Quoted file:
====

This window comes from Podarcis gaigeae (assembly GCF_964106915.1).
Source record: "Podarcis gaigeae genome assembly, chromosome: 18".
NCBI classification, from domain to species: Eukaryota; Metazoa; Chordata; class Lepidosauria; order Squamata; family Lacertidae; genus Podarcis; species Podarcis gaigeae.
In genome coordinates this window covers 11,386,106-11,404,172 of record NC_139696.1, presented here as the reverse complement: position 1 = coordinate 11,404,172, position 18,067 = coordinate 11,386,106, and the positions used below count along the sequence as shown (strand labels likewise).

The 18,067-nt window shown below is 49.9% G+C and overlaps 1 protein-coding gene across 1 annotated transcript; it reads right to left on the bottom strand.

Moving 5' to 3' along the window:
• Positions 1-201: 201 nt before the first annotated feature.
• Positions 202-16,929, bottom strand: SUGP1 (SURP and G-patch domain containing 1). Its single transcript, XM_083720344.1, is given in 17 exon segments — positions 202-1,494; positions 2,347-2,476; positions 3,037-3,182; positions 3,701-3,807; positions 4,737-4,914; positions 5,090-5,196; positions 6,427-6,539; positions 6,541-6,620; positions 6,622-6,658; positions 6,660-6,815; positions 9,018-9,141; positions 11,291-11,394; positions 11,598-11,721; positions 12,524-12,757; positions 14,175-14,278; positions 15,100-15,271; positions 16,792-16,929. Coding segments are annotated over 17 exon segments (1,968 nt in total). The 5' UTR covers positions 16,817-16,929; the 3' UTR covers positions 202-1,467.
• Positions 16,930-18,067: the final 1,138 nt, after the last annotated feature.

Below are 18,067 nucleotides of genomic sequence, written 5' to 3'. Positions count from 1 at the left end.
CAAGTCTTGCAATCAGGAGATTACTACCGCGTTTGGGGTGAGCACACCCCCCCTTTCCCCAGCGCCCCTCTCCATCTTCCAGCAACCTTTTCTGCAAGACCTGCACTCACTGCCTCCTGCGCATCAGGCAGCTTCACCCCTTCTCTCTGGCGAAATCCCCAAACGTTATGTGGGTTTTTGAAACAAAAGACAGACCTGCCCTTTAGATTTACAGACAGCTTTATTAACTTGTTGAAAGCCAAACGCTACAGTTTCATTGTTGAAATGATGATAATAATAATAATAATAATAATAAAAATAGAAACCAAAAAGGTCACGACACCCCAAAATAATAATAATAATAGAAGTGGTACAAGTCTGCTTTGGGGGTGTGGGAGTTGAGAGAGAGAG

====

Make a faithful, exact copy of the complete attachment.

This window comes from Podarcis gaigeae (assembly GCF_964106915.1).
Source record: "Podarcis gaigeae genome assembly, chromosome: 18".
NCBI classification, from domain to species: Eukaryota; Metazoa; Chordata; class Lepidosauria; order Squamata; family Lacertidae; genus Podarcis; species Podarcis gaigeae.
In genome coordinates this window covers 11,386,106-11,404,172 of record NC_139696.1, presented here as the reverse complement: position 1 = coordinate 11,404,172, position 18,067 = coordinate 11,386,106, and the positions used below count along the sequence as shown (strand labels likewise).

The 18,067-nt window shown below is 49.9% G+C and overlaps 1 protein-coding gene across 1 annotated transcript; it reads right to left on the bottom strand.

Moving 5' to 3' along the window:
• Positions 1-201: 201 nt before the first annotated feature.
• Positions 202-16,929, bottom strand: SUGP1 (SURP and G-patch domain containing 1). Its single transcript, XM_083720344.1, is given in 17 exon segments — positions 202-1,494; positions 2,347-2,476; positions 3,037-3,182; positions 3,701-3,807; positions 4,737-4,914; positions 5,090-5,196; positions 6,427-6,539; positions 6,541-6,620; positions 6,622-6,658; positions 6,660-6,815; positions 9,018-9,141; positions 11,291-11,394; positions 11,598-11,721; positions 12,524-12,757; positions 14,175-14,278; positions 15,100-15,271; positions 16,792-16,929. Coding segments are annotated over 17 exon segments (1,968 nt in total). The 5' UTR covers positions 16,817-16,929; the 3' UTR covers positions 202-1,467.
• Positions 16,930-18,067: the final 1,138 nt, after the last annotated feature.

Below are 18,067 nucleotides of genomic sequence, written 5' to 3'. Positions count from 1 at the left end.
CAAGTCTTGCAATCAGGAGATTACTACCGCGTTTGGGGTGAGCACACCCCCCCTTTCCCCAGCGCCCCTCTCCATCTTCCAGCAACCTTTTCTGCAAGACCTGCACTCACTGCCTCCTGCGCATCAGGCAGCTTCACCCCTTCTCTCTGGCGAAATCCCCAAACGTTATGTGGGTTTTTGAAACAAAAGACAGACCTGCCCTTTAGATTTACAGACAGCTTTATTAACTTGTTGAAAGCCAAACGCTACAGTTTCATTGTTGAAATGATGATAATAATAATAATAATAATAATAAAAATAGAAACCAAAAAGGTCACGACACCCCAAAATAATAATAATAATAGAAGTGGTACAAGTCTGCTTTGGGGGTGTGGGAGTTGAGAGAGAGAG